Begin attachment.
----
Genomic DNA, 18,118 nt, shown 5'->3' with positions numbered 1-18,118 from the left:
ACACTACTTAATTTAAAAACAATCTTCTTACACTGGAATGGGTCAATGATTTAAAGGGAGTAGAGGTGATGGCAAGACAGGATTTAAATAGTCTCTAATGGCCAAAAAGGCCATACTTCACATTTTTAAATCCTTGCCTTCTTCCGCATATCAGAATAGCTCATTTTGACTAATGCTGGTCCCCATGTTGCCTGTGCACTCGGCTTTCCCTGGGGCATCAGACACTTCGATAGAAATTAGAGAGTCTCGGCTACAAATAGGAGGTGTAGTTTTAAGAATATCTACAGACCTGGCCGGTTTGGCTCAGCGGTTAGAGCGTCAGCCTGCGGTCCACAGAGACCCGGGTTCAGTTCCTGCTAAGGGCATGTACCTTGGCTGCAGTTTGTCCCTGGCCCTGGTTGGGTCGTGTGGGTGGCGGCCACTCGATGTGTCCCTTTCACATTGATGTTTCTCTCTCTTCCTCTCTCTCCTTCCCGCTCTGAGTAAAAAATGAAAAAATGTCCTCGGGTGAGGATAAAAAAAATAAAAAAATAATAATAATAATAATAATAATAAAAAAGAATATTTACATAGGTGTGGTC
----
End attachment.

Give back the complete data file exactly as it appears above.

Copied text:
Genomic DNA, 18,118 nt, shown 5'->3' with positions numbered 1-18,118 from the left:
ACACTACTTAATTTAAAAACAATCTTCTTACACTGGAATGGGTCAATGATTTAAAGGGAGTAGAGGTGATGGCAAGACAGGATTTAAATAGTCTCTAATGGCCAAAAAGGCCATACTTCACATTTTTAAATCCTTGCCTTCTTCCGCATATCAGAATAGCTCATTTTGACTAATGCTGGTCCCCATGTTGCCTGTGCACTCGGCTTTCCCTGGGGCATCAGACACTTCGATAGAAATTAGAGAGTCTCGGCTACAAATAGGAGGTGTAGTTTTAAGAATATCTACAGACCTGGCCGGTTTGGCTCAGCGGTTAGAGCGTCAGCCTGCGGTCCACAGAGACCCGGGTTCAGTTCCTGCTAAGGGCATGTACCTTGGCTGCAGTTTGTCCCTGGCCCTGGTTGGGTCGTGTGGGTGGCGGCCACTCGATGTGTCCCTTTCACATTGATGTTTCTCTCTCTTCCTCTCTCTCCTTCCCGCTCTGAGTAAAAAATGAAAAAATGTCCTCGGGTGAGGATAAAAAAAATAAAAAAATAATAATAATAATAATAATAATAAAAAAGAATATTTACATAGGTGTGGTC